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China Bank Stocks, Credit Rating Agencies, and Iron Ore Prices

June 6, 2010

Here are three short clips from my appearance Thursday on CCTV News BizAsia.  They cover three topics:

Discussing the recent drop in Chinese bank stocks to record lows for the year, I made the following points:

  • In part, the decline is due to overall jitters in Chinese stock markets over the last couple weeks, caused by concerns over the Eurozone crisis as well as efforts by Beijing to rein in bank lending and property prices.  But it’s also just beginning to dawn on the market just how many Chinese banks will be seeking to raise capital over the next few months.  Besides the headline IPO by the Agricultural Bank of China, dozens of banks will be trying to raise funds.  Even if you’re bullish on the Chinese banking sector, you have to wonder whether there’s enough appetite to buy all the stocks on offer.
  • Given the soft market, it’s not a particularly good time for Chinese banks to be raising capital.  That raises the question why they’re all in such a rush to raise funds now, even amid poor valuations.  Some skeptical investors think it’s because they have no choice, that they desperately need to shore up their balance sheets against all the as-yet-undisclosed bad loans they made in last year’s lending boom.

We also talked about Warren Buffett’s testimony before the U.S. Congress on credit rating agencies:

  • I noted that credit rating agencies, like Moody’s and S&P, have been under fire for some years now for their repeated failures in foreseeing financial disasters such as the Greek debt crisis, the U.S. subprime/CDO crisis, and Enron.  Critics say this failure is due to a conflict of interest.  Originally, these agencies sold their ratings to investors who wanted impartial advice.  After the SEC required securities issuers to obtain ratings, the agencies began charging the issuers instead.  Some say this makes it hard for ratings agencies to be tough evaluators of the companies that, after all, are their paying customers.
  • Buffett, who is the largest shareholder of Moody’s, made an interesting observation during his testimony.  He said that he doesn’t rely on credit agency ratings to make investments, he evaluates the companies and draws his own conclusions.  Fair enough.  But if Buffett doesn’t even find his own agency’s ratings useful, why should other people have to buy them from him?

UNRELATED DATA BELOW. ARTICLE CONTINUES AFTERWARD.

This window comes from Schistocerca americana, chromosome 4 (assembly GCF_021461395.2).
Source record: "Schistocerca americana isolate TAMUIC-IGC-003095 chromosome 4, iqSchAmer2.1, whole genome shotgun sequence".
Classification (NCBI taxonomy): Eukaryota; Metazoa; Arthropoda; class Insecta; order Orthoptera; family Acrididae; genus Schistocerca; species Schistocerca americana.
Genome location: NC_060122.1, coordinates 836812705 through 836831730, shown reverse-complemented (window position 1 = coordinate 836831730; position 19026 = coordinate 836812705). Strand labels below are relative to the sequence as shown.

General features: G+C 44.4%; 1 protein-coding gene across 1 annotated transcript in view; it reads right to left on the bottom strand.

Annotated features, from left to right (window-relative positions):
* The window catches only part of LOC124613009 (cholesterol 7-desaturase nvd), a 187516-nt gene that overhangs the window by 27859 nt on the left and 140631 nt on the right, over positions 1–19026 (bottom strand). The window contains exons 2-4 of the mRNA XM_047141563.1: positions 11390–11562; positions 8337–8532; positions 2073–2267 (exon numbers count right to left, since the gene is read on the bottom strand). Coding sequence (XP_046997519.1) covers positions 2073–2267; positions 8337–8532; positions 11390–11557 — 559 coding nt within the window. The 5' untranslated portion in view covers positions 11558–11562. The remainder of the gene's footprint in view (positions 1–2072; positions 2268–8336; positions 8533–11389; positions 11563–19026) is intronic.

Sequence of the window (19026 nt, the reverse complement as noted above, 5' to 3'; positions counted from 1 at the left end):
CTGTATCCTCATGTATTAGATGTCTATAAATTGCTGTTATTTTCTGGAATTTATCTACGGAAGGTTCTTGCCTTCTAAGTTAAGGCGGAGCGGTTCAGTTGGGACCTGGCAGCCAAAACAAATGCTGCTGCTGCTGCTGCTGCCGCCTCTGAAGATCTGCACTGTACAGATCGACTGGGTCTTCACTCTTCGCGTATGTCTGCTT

• The U.S. Congress is looking at various ways to reform the role credit ratings agencies play, by removing this conflict of interest.  The House approach would no longer require issuers to obtain ratings, and let the market decide if it’s willing to pay for those ratings or not.  It would also make rating agencies liable to investors who relied on their advice, much like auditors.  The Senate version would have regulators, rather than issuers, choose the rating agency.  Regardless of how they proceed, however, credit agency ratings are still deeply embedded into the Basel framework for global regulation of banks.

Last but not least, we talked about ongoing negotiations over the price Chinese steelmakers pay for iron ore.  I mentioned that:

  • The price of iron ore has been extremely volatile over the past year due to uncertainty over direction of the global economy.  The system of one-year contracts that used to govern iron ore sales to China has broken down, creating a lot of uncertainty for steelmakers over input prices.  The mining companies blame Chinese steelmakers for breaching their contracts last year to buy iron ore on the spot market when it fell below the contract price.  China blames the “big three” mining companies, which control 3/4 of the world supply, for using their global dominance to squeeze their buyers.
  • Despite being a major buyer, China’s bargaining position is weaker than it appears.  Last year, China thought it would get a good price on iron ore due to falling demand elsewhere.  Instead, mining companies refused to budge.  In my view, that’s because China was more focused on boosting output and employment through its stimulus, rather than profits.  As long as the Chinese were determined to subsidize growth, regardless of higher prices, they had little real leverage over suppliers.
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